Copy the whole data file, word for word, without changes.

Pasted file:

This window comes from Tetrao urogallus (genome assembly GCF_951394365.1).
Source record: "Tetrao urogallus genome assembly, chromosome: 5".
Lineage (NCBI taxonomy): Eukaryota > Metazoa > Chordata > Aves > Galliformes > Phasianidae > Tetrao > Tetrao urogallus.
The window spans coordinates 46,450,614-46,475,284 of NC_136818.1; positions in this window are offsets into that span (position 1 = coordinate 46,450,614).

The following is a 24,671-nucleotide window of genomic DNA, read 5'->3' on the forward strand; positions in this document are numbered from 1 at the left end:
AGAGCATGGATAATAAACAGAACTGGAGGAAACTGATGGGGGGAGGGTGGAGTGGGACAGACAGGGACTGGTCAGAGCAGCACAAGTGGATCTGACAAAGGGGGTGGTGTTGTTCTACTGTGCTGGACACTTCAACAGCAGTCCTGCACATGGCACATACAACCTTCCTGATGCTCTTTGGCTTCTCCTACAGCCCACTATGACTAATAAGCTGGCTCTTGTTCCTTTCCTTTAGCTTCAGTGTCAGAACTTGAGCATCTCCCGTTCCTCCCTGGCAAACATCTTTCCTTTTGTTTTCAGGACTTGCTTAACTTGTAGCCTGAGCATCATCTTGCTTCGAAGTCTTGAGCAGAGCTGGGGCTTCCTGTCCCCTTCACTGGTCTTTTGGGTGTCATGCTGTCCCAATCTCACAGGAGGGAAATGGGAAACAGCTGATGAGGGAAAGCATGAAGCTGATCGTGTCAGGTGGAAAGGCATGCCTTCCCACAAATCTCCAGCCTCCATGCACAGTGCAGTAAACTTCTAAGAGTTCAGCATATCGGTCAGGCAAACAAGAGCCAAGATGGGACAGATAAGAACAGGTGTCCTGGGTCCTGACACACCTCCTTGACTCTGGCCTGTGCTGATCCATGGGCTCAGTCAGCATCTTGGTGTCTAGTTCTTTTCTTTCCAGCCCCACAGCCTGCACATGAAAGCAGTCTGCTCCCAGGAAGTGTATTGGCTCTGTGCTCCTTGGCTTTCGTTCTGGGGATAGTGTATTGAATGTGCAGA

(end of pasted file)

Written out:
This window comes from Tetrao urogallus (genome assembly GCF_951394365.1).
Source record: "Tetrao urogallus genome assembly, chromosome: 5".
Lineage (NCBI taxonomy): Eukaryota > Metazoa > Chordata > Aves > Galliformes > Phasianidae > Tetrao > Tetrao urogallus.
The window spans coordinates 46,450,614-46,475,284 of NC_136818.1; positions in this window are offsets into that span (position 1 = coordinate 46,450,614).

The following is a 24,671-nucleotide window of genomic DNA, read 5'->3' on the forward strand; positions in this document are numbered from 1 at the left end:
AGAGCATGGATAATAAACAGAACTGGAGGAAACTGATGGGGGGAGGGTGGAGTGGGACAGACAGGGACTGGTCAGAGCAGCACAAGTGGATCTGACAAAGGGGGTGGTGTTGTTCTACTGTGCTGGACACTTCAACAGCAGTCCTGCACATGGCACATACAACCTTCCTGATGCTCTTTGGCTTCTCCTACAGCCCACTATGACTAATAAGCTGGCTCTTGTTCCTTTCCTTTAGCTTCAGTGTCAGAACTTGAGCATCTCCCGTTCCTCCCTGGCAAACATCTTTCCTTTTGTTTTCAGGACTTGCTTAACTTGTAGCCTGAGCATCATCTTGCTTCGAAGTCTTGAGCAGAGCTGGGGCTTCCTGTCCCCTTCACTGGTCTTTTGGGTGTCATGCTGTCCCAATCTCACAGGAGGGAAATGGGAAACAGCTGATGAGGGAAAGCATGAAGCTGATCGTGTCAGGTGGAAAGGCATGCCTTCCCACAAATCTCCAGCCTCCATGCACAGTGCAGTAAACTTCTAAGAGTTCAGCATATCGGTCAGGCAAACAAGAGCCAAGATGGGACAGATAAGAACAGGTGTCCTGGGTCCTGACACACCTCCTTGACTCTGGCCTGTGCTGATCCATGGGCTCAGTCAGCATCTTGGTGTCTAGTTCTTTTCTTTCCAGCCCCACAGCCTGCACATGAAAGCAGTCTGCTCCCAGGAAGTGTATTGGCTCTGTGCTCCTTGGCTTTCGTTCTGGGGATAGTGTATTGAATGTGCAGA